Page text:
Last week was bearish for the EURJPY which opened at 130.81 and closed at 130.25. The euro remains stagnant in the face of fears of a war in Ukraine and Lagarde’s statements, which largely cut expectations for a rise in interest rates in the eurozone soon. The Japanese currency has also strengthened due to the backdrop of negative investment sentiment, although inflation in Japan is very low and the loose monetary policy continues. A decisive turning point is at 130 since above it, the pair maintains the upward profile but in a possible bearish breakout, the downtrend scenario gains more points. We may try sell positions below 130.


EURGBP (Euro – Great Britain Pound)

Last week was slightly bearish for the EURGBP which opened at 0.8362 and closed at 0.8327. The Bank of England’s aggressive policy of raising interest rates and the relative inaction of the ECB maintains a profile of sterling lead against the euro. There is a downtrend for the pair since the autumn of 2020 which has led it close to the significant support of 0.8275 which is a low price of about 5.5 years. There will therefore be several difficulties in breaking down these levels. Since last summer and from the price range of 0.85, the trend remains declining but the rate of decline has decreased significantly. We’ll keep on opening sell positions for one more week.


USDCAD (US Dollar – Canadian Dollar)

Last week was slightly bullish for the USDCAD, which opened at 1.2731 and closed at 1.2752. The fall in oil prices did not help the Canadian currency to recover and so we saw the fourth week in a row with low volatility and prices fluctuating close to 1.27 – 1.2750. A key role in not weakening the Canadian dollar was the announcement of inflation in Canada for January, at 4.3%, below what markets expected at 4.6%. This allows the Bank of Canada to delay the tightening of monetary policy and interest rate hikes. Retail sales shrank in December but were announced better than expected, thus reviving hopes for a positive trajectory of the economy. The key factor of course remains the US dollar and in its possible strengthening and if there is a clear break of 1.28, we may see 1.30 closer. We may try buy positions this week.


USDCHF (US DollarSwiss Franc)
The USDCHF had a slight downtrend last week, as the opening was at 0.9243 and the closing at 0.9215. The Swiss franc, as a safe-haven asset for investment, in times of fear and negative investment sentiment, strengthened more than the US currency. However, the franc had other reasons for strengthening: the sharp rise in gold prices, which has a strong positive correlation with the currency (20% of Swiss exports are gold), and the producer price index, which strengthened in January, raising suspicions of inflationary pressures in Switzerland too. For the past 8 months, the pair has been on a sideways trend and the downtrend is going through the bearish breakout of 0.9085 while the uptrend requires prices above 0.9375. Sell positions is our selection for the current week.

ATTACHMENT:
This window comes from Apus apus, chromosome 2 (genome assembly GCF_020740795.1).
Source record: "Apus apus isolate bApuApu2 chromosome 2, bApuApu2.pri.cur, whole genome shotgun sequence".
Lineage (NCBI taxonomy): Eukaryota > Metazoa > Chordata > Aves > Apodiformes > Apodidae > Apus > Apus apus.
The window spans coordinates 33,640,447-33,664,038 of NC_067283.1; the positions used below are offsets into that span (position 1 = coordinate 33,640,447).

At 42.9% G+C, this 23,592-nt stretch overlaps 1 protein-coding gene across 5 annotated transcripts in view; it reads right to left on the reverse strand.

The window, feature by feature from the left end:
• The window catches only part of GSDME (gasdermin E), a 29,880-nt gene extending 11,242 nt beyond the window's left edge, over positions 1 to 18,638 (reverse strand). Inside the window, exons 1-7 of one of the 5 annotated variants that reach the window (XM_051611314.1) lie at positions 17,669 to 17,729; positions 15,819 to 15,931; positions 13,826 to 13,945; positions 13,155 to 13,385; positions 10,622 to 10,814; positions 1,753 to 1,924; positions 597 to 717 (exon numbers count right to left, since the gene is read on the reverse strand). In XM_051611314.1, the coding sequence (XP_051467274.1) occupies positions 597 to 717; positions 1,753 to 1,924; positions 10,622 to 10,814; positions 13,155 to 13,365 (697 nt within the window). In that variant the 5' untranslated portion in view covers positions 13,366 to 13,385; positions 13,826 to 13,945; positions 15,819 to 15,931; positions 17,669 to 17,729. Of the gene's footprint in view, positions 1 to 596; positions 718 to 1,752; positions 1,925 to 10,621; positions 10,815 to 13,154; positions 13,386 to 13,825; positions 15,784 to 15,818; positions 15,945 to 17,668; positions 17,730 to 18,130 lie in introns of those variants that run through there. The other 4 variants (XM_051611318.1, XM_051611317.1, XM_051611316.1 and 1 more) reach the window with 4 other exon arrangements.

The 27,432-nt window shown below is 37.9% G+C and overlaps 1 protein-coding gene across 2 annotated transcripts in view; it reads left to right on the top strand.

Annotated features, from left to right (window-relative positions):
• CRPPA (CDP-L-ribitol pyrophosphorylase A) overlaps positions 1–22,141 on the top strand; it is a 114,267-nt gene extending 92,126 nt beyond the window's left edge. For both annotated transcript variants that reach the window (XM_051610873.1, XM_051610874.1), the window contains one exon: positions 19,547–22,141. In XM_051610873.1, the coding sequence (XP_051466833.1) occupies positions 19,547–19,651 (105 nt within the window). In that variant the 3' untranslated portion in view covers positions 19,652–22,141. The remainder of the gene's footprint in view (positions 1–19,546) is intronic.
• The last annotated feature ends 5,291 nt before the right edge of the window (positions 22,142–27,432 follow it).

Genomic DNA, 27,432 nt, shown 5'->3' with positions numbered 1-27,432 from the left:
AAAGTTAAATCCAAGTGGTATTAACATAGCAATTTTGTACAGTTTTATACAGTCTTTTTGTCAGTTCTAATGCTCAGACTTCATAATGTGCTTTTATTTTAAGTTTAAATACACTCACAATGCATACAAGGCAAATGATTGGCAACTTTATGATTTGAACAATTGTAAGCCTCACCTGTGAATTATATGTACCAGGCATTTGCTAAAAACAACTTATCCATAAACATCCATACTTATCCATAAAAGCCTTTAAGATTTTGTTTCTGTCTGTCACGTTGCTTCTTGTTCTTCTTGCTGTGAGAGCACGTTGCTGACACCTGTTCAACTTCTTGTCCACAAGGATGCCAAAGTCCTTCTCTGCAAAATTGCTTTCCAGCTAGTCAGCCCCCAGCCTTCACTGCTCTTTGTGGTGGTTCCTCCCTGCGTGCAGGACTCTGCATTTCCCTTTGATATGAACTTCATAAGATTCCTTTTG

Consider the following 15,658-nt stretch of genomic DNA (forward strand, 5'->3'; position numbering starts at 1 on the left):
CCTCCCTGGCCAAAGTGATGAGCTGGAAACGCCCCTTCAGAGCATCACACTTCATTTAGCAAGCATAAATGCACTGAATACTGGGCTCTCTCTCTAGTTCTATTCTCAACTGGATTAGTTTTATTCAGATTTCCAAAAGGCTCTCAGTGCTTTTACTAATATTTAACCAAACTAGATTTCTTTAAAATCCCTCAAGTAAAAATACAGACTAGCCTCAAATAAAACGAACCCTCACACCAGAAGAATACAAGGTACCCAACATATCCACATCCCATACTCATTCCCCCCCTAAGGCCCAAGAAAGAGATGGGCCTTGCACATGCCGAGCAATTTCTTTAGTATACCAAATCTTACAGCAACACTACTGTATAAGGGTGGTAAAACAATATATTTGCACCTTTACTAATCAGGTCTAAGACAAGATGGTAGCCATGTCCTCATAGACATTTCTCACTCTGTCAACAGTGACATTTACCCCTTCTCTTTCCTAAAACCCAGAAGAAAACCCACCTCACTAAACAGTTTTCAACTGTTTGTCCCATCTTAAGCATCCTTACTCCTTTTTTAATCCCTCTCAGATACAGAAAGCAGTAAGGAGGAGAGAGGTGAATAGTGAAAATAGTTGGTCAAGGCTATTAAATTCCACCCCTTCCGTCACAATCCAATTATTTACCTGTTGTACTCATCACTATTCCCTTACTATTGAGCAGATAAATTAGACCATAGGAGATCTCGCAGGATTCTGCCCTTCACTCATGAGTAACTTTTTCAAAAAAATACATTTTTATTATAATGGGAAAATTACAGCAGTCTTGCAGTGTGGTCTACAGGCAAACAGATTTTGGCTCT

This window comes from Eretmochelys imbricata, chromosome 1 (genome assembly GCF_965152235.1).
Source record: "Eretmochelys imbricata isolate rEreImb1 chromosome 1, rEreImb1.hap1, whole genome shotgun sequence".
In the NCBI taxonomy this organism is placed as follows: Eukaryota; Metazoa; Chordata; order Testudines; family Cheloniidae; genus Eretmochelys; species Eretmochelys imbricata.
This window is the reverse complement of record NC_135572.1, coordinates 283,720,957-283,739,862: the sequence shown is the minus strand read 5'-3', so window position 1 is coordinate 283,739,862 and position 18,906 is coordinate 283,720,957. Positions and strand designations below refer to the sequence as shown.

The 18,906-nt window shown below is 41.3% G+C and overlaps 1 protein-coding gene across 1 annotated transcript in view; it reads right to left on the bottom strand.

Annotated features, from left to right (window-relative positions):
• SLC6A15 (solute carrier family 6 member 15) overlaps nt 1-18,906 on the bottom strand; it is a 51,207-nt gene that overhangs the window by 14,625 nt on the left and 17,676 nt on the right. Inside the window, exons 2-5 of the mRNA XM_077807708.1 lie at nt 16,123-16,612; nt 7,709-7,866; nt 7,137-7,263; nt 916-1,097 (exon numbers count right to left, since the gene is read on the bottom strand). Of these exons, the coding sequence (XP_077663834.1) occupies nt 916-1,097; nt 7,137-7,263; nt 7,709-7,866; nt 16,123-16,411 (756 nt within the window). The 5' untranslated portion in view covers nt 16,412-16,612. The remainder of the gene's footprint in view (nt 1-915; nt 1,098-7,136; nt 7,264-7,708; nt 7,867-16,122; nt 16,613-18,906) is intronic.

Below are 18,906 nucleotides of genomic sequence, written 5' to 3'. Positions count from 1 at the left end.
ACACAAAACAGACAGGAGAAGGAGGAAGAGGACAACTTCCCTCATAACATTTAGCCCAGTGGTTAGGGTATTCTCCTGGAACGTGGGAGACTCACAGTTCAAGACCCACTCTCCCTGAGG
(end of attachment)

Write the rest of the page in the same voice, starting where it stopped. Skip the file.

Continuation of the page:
AUDUSD (Australian Dollar – US Dollar)

Last week was strongly bullish for the AUDUSD (3rd in a row), opening at 0.7127 and closing at 0.7176. There are now strong indications that the Bank of Australia will raise interest rates in 2022, based on similar statements by officials. Rising commodity prices, especially metals, also favor the Australian currency. The labor market in Australia has a positive image, with the unemployment rate at 4.2% and a positive surprise in the balance of jobs in January. If the AUDUSD manages to exceed 0.7315 (three-month high) it may have room for further rise. However, if the US dollar strengthens, we may see a turn towards 0.71. We may try buy positions this week.



Last week was bearish for Bitcoin, which closed at $ 38,374 and losses close to 9%. Bitcoin’s recovery effort, which began in late January, did not continue and two declining weeks in a row were enough to make it drop below $ 40,000 again. The high volatility and other characteristics of cryptocurrencies classify them as high-risk options that are not favored in times of crisis, especially geopolitical. India has also labeled cryptocurrencies as the Ponzi scheme through the central bank officers, and a possible ban on the country would raise concerns about a possible ban in other countries as well. If Bitcoin stays below $ 40,000, the seven-month low, close to $ 33,000, could be in threat so we may try short positions this week.



The information of this report is of a general nature only. It is not a personal financial advice. It does not take into account your objectives, financial situation and personal needs.

a-Quant is not responsible for your actions and recommends you contact a licensed financial advisor before acting on any information contained in this general information report.